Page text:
Sex addiction in a parent means there is family dysfunction and sexual dysfunction in the environment of the child. This in turn impacts families and places children at risk for many problems including sex addiction as adults.
Researchers have reported that:
“Even when the children are not fully aware of the parent’s abnormal sexual behavior, they may eventually replicate it themselves.”
Sex addiction in a family does not automatically mean that the children will grow up to be addicts but it does increase the possibility of the child experiencing abuse or trauma in a number of ways.
What counts as abuse?
Children require nurturing, validation, love and support. Anything less qualifies as to some extent abusive. The following is a compilation of examples of child abuse that I think gives the idea of how broad the concept should be.
- Forcing a child to kiss or hug other people
- Criticizing child’s sexual development
- Attacking a child’s thinking process
- Making a child the butt of any joke
- Screaming or shouting at a child
- Imposing unfair punishments
- Slapping or hitting a child
- Not allowing a child privacy
- Degrading or insulting a child
- Forcing a child to keep secrets
- Demanding perfection from a child
- Blaming a child for family problems
- Failure to provide supervision or security
- Punishing a child’s normal sexual curiosity
Experiences of adults who grew up with a sex addict
A survey published in 1997 found that the vast majority of adult children of sex addicts reported the following problems:
As a child:
- Given harmful information about sex instead of appropriate, accurate or useful information
- Experienced shame of confusion about body, gender, and sexuality.
- Sex tended to be viewed in extremes: all important and/or dirty, disgusting or naughty.
- Disrespectful behaviors or remarks about gender and sexuality were common.
- Lack of nourishing touch.
As an adult:
- Experienced confusion, discomfort, or terror in the face of sexuality.
- Had difficulties in establishing intimate relationships.
- Experienced fear or shame when I acted in healthy sexual ways.
- Misidentified the role of sex in relationships, using sex to avoid abandonment, control others or fill emptiness.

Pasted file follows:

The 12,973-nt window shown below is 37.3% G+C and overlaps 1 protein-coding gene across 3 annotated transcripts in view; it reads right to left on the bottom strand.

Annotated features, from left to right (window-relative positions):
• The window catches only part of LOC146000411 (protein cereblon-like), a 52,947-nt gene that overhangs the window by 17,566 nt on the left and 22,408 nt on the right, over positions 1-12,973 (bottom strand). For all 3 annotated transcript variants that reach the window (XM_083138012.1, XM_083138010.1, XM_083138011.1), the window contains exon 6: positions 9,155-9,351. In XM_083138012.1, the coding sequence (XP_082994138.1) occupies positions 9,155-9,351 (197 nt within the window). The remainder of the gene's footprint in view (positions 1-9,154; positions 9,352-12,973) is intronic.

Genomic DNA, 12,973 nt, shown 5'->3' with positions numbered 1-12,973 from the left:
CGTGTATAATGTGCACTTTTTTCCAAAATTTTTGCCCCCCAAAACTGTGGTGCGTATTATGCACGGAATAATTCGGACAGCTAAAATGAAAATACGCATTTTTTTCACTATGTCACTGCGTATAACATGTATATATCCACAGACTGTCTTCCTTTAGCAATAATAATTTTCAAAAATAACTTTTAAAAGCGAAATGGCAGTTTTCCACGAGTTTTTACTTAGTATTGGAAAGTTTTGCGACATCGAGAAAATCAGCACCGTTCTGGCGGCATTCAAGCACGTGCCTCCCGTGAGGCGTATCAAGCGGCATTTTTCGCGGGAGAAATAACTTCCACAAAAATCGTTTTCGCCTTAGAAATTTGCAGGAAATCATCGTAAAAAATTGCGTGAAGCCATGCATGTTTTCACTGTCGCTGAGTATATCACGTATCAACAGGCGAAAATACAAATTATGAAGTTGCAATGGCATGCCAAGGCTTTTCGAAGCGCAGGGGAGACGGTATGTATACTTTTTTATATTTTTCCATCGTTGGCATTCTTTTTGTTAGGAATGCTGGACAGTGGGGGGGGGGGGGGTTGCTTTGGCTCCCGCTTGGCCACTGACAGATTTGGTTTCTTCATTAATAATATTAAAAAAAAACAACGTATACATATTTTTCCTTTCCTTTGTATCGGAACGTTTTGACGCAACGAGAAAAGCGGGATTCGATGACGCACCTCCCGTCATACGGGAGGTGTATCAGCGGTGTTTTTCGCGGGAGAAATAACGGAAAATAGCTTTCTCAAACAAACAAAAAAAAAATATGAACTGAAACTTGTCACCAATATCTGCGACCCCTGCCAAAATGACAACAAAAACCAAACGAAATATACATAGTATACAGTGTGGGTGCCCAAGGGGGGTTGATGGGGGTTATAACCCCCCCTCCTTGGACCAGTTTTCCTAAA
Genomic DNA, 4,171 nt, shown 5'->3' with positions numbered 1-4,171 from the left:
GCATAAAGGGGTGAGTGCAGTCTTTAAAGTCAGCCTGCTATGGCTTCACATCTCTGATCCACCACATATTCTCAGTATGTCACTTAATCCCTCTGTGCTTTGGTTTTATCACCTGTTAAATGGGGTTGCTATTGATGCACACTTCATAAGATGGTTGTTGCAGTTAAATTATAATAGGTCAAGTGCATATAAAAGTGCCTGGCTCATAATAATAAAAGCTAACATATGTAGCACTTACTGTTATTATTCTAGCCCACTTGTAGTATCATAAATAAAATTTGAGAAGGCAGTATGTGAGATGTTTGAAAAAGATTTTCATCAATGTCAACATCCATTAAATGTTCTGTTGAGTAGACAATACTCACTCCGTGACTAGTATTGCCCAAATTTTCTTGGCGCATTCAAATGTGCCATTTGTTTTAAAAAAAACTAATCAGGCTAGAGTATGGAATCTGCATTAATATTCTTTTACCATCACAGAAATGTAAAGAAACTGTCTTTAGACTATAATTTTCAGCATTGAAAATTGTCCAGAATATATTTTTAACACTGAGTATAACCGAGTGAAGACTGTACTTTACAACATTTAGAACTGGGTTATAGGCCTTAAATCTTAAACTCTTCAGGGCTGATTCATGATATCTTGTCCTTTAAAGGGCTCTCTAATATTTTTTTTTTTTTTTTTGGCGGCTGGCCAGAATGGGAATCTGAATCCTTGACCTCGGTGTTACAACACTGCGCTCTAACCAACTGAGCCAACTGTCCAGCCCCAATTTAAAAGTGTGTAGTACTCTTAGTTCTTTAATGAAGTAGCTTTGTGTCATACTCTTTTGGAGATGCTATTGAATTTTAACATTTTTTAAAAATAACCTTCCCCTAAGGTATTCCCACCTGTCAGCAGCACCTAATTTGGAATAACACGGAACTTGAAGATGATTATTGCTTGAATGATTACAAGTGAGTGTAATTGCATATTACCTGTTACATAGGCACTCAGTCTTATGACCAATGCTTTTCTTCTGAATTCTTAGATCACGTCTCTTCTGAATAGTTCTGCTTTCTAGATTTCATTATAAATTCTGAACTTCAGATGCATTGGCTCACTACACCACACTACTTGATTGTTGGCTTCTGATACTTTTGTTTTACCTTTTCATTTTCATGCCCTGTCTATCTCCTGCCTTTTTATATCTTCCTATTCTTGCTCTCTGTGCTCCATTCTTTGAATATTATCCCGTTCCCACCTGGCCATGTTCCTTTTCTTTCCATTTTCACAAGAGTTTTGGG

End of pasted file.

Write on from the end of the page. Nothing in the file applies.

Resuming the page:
- Confused sex with emotional intimacy.
The subtle messages and sexual violation
Some of the most common and most damaging experiences of a child growing up with a sex addict parent are not as obvious as physical, sexual and emotional abuse.
Some of the damaging dynamics that are present in families with a sex addict parent include:
An atmosphere of secrecy and duplicity about sex
These families often have rigid, moralistic attitudes about sex along side hidden parental behaviors that contradict these attitudes. This conveys the message that sexuality is shameful and should be kept compartmentalized.
Subtle sexualizing messages
These are likely to involve comments about the young person’s body or sexual development or attractiveness, inappropriate sexual humor etc. The child is being condition to see him/herself in sexual terms.
Absence of a normal model of intimate relating
This can take many forms but often parents are in conflict, do not show affection toward one another, or are disengaged and distracted by marital conflicts.
Witnessing inappropriate behavior on the part of the addict
The child may come across pornography at an early age or may accidentally witness the addict engaged in some sexual behavior. This is confusing and probably traumatic.
In addition to the risk of family disruption due to separation and divorce, one study found that cybersex addiction placed children at risk for:
- Exposure to cyberporn and to objectification of women
- Involvement in parental conflicts
- Lack of attention because of the addict’s involvement with the computer and the partner’s preoccupation with the addict
Many adults with sex and relationship problems do not initially see their parents as having been abnormal. Young children have nothing to compare their parents’ behavior to. And children instinctively want to bond with their parents and need to believe in them. Part of the recovery work for everyone is taking a more objective look at what it was like growing up and coming to understand the emotional effects of what we experienced.